|Image credit: The Gambrinus Co.|
After a few years of covering new releases from Shiner, I think I've finally settled on a phrase that describes my top-down view of the little brewery:
The more things change, the more they stay the same.
How did I come to this conclusion? Well, the change part has to do with recent efforts by Shiner to offer different styles of beer in its portfolio. Once upon a time, the only thing that ever came out of the Spoetzl brewery was a traditional German lager. In fact, that type of beer was standard issue at Shiner for over 100 years.
Since 2012, though, the brewery has branched out with products like Wild Hare Pale Ale, Wicked Ram IPA, Birthday Beer Chocolate Stout and FM 966 Farmhouse Ale. Taken in the same order, these represent Shiner's first ale, first IPA, first stout and first Belgian-style beer respectively.
That's all well and good, you may be saying, but how have things stayed the same? Clearly, those beers aren't all meant to taste the same. Instead, the similarity lies in that they are all good, albeit basic beers that appeal to a wide audience (that generally doesn't include hardcore beer geeks). Each is brewed to style, if a standard style description exists, and each is light-bodied and balanced with a mild overall flavor presentation.
In other words, the styles may change, but the approach has always stayed the same.
Of course, I bring all of this up because it also applies to the latest new beer to come out of Shiner, that being Homespun Cream Ale (5% ABV, 16 IBU).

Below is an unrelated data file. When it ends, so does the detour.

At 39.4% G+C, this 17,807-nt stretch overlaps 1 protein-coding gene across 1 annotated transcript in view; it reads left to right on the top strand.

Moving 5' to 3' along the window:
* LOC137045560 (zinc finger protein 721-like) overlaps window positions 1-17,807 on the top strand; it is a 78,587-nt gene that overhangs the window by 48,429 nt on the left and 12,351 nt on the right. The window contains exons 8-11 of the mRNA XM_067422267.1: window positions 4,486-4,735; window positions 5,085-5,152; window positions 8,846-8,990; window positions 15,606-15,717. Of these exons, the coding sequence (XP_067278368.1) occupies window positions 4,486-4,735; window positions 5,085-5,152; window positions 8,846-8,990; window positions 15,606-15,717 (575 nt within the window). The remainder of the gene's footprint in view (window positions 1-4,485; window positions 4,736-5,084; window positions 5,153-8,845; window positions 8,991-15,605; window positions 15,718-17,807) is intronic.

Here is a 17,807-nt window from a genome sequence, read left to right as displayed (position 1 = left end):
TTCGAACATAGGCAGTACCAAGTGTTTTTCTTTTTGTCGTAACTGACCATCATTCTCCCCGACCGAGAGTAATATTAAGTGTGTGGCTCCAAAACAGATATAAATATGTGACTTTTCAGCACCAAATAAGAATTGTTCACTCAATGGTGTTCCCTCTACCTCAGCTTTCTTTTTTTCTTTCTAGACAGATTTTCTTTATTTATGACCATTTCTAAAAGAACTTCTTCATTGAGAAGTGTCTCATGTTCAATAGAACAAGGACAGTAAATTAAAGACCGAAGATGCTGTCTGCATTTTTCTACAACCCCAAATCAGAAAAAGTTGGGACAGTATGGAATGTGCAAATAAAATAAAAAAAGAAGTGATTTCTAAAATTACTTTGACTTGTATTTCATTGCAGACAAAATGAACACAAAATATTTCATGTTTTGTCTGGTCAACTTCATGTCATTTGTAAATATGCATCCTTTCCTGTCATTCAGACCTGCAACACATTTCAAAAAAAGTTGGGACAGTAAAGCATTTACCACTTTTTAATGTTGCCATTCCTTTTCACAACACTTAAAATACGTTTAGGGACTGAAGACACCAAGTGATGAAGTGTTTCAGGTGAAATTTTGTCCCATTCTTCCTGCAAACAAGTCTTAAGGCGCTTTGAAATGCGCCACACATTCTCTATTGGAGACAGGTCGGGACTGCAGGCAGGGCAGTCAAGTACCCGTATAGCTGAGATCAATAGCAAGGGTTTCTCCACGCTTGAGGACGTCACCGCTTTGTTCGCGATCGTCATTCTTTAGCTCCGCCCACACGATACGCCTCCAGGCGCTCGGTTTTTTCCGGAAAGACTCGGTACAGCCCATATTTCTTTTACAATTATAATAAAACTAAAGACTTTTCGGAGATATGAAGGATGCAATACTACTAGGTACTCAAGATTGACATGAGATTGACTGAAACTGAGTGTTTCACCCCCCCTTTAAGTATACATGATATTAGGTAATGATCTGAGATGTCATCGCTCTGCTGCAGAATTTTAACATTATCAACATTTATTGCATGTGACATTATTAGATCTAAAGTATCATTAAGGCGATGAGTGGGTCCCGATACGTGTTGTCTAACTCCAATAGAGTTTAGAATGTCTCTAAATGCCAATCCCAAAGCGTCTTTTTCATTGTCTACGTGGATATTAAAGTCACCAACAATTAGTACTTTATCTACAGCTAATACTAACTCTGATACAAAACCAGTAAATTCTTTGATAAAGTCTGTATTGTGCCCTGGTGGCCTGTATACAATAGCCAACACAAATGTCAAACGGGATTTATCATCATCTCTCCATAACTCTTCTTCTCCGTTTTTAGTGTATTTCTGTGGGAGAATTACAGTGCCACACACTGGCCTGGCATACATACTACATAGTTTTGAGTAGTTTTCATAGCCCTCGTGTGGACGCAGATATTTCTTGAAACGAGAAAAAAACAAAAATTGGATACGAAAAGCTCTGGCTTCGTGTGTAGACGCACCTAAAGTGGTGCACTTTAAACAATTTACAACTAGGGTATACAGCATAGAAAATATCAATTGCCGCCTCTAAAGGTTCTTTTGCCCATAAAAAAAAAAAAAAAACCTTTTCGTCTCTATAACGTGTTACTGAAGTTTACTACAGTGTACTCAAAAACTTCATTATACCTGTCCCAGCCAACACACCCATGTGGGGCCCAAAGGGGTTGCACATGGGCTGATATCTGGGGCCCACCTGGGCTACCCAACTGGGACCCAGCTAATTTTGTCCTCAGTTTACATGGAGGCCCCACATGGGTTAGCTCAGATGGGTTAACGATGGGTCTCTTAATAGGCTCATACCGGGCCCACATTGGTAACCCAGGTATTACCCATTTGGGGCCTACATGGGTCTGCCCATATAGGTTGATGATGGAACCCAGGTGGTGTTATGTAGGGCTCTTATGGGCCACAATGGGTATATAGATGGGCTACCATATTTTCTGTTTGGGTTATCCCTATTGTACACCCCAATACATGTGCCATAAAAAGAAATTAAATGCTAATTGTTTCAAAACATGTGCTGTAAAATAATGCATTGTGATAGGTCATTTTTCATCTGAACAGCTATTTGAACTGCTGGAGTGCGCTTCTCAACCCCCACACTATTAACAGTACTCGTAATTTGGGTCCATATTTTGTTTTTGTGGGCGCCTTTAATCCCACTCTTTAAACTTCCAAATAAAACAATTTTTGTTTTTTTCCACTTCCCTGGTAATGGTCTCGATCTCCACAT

Homespun is billed as the brewery's first American-style ale, which for some might bring about the question "What about Wild Hare?" Well, if you want to get technical, Wild Hare incorporated Munich malt, a German variety (surprise, surprise), making that beer more of an American...ish...style brew.
Anyway, back to the beer at hand, Homespun is a cream ale that goes by the book in being a brew with minimal malt notes, faint fruity esters and a lightly sweet corn character. Its recipe includes wheat malt, which is supposed to give the beer "a velvety mouthfeel and creamy head," but if you ask me neither of those things figures in all that prominently. The head dissipates quickly, which isn't out of the ordinary for a cream ale, and you really only get a feel for that velvety thing at the tail end of the finish.
What Homespun does feature, however, is a light and crisp character, thanks to the rather brisk effervescence. Couple that with an easy going grain bill and it's hard not to see this beer in the same light as what the BJCP describes as typical for the cream ale style.
Homespun Cream Ale will be available year-round on draft, as well as in 6, 12 and 24-packs of 12-ounce bottles. Look for it wherever Shiner is sold.